‘A monk asked, “What is the transcendant matter?”
Tongan said, “Pivoting but not changing position. Any special sign is bad.”‘ (Zen’s Chinese Heritage)


With no-mind the flower invites the butterfly,
With no-mind the butterfly reaches the flower.
The flower doesn’t know,
Neither does the butterfly.
Not knowing, no knowing –
Fulfilling the law of the universe.

A monarch and a dahlia amply demonstrating the poem at Green Gulch recently.

Suzuki Roshi

‘If you think zazen is some particular thing you are doing right here, you are quite mistaken. Practice is each moment every day all year long; over and over we repeat our activity. Our practice is like 10,000 miles of iron road. We run on iron tracks in a straight line, never stopping. The tracks are iron, not gold or silver. There is no special way for sages and another for fools; both are the same train. There is no special person for Buddhism, Buddhism is for everyone; there is no special activity of sitting for Buddhists–everything you do should be practice.’

This passage is not from one of Suzuki Roshi’s published books, but from the collected transcripts of his talks, in this case, a summary of what he had spoken of during a sesshin in 1964.

Toni Packer

‘Can the inner noise be entirely left alone while attending? When the changing states of body-mind are simply left to themselves without any choice or judgment – left unreacted to by a controlling or repressive will – a new quietness emerges by itself.’ (The Work of This Moment)

These words, delivered on the subject of silent retreat, echo Chan Master Sheng Yen’s from the other day.


‘A monk asked, “What is Joshu’s one word?”
Joshu replied, “There is not even half a word.”
The monk said, “Can it be that you have none?”
Joshu said, “I am not one word.” (The Recorded Sayings of Zen Master Joshu)

So what is Joshu?

Chan Master Sheng Yen

‘Just know when you experience something good or bad, that you do not own it. This awareness will remind you that any experience is neither a rest stop nor a destination, and that you should just continue with your practice.’ (Song of Mind)


Sekito Kisen

‘A monk asked, “What was Master Bodhidharma’s intention in coming from the west to China?”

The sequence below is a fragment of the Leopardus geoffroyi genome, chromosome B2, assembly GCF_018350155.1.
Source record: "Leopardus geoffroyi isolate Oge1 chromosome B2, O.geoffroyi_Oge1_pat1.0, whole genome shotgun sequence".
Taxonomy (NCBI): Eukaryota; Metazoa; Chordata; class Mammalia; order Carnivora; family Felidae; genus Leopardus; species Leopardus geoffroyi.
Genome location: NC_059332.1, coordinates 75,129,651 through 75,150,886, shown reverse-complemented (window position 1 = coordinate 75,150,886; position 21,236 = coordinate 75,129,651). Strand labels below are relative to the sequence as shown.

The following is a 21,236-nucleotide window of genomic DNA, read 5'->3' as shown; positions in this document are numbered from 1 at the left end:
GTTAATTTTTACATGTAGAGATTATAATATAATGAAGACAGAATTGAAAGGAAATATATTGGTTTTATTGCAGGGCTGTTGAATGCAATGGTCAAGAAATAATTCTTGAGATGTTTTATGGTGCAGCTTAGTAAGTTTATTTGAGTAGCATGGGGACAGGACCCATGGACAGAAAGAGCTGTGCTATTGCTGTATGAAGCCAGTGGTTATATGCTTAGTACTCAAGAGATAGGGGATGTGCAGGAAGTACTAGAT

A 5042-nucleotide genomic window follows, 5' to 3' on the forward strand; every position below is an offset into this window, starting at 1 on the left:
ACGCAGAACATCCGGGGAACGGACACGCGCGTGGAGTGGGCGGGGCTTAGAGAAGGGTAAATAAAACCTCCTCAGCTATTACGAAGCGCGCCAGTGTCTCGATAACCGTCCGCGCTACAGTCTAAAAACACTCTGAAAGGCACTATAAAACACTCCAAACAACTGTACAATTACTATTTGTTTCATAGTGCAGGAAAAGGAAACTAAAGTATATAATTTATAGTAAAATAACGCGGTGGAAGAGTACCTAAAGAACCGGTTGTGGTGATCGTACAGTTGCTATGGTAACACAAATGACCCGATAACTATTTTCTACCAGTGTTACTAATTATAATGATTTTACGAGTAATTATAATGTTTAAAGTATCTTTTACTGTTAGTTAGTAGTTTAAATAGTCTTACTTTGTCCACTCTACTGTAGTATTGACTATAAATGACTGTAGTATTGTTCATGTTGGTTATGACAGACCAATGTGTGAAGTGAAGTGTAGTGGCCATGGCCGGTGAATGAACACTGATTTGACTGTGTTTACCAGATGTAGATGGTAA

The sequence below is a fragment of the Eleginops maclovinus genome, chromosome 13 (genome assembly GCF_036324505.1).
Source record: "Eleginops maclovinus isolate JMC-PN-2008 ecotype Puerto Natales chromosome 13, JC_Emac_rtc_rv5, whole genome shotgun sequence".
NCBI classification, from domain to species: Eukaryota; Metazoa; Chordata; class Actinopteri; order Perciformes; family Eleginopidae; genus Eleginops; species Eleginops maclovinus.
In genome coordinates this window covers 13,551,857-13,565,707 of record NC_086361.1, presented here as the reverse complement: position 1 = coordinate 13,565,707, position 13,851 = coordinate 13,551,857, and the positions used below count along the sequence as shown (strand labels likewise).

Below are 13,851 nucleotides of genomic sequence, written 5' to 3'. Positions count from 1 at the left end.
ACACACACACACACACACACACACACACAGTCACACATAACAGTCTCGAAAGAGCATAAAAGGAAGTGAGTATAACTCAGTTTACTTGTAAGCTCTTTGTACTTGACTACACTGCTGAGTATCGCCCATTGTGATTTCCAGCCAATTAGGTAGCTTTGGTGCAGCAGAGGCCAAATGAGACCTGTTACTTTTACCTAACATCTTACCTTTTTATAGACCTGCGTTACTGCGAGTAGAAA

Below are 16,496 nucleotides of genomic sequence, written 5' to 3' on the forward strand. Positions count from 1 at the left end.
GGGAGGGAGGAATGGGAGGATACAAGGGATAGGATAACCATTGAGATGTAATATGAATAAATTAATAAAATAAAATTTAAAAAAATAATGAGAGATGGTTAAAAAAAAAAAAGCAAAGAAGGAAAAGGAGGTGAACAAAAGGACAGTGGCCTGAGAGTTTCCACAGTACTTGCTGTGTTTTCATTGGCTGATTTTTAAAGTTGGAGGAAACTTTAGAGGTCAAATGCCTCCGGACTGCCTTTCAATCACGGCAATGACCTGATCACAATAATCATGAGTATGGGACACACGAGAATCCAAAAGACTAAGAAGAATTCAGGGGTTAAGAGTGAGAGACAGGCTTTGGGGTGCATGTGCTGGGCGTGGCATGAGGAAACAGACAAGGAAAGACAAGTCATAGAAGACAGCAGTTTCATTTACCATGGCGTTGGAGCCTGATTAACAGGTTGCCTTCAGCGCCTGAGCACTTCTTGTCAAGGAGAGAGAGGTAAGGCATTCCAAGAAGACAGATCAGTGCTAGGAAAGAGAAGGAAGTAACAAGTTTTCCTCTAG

Sekito said, “Ask the pillars outside.”
The monk said, “I cannot understand your answer at all.”
Sekito said, “I am also unable to understand the situation if I think about it.”‘ (Shinji Shobogenzo)


‘Do not take up the buddha measure to measure and analyze the great way. The buddha measure is one step, just like an open blossom. Do not hold out the mind measure to grope for and deliberate about the awesome presence. The mind measure is a single face, like the world.’ (Shobogenzo Gyobutsu Iigi)

An Ancient Said

Two-thirds of a lifetime has swiftly gone.
On the spiritual foundation not a single speck has been polished.
While indulging, life randomly passes day after day.
If you are called but do not turn around, what can be done?

This poem is found towards the end of the Tenzokyokun, and Dogen does not attribute it beyond the three words I used for the title. It has always been a striking poem for me, speaking of the urgency of the great matter.
Earlier in the week it occurred to me that today was the anniversary of my first arrival in San Francisco, eighteen years ago now, on my way from New York, heading towards Sydney; here just a week, not imagining I would return, let alone spend a portion of my life here. That portion has now amounted to a third of my life (the other two-thirds can be evenly divided into my childhood-and-school years, and my college-and-London years). As I dwelt on that, I had the further thought that it would be plausible to estimate that I am currently two-thirds of the way through my life. Swiftly gone indeed.

Sekkei Harada

‘The objective of Zen practice is to graduate as quickly as possible from zazen and  return to the time before you knew anything about zazen.’ (The Essence of Zen)

I have been re-reading this book recently on my commute, and this line almost made me laugh out loud on the train.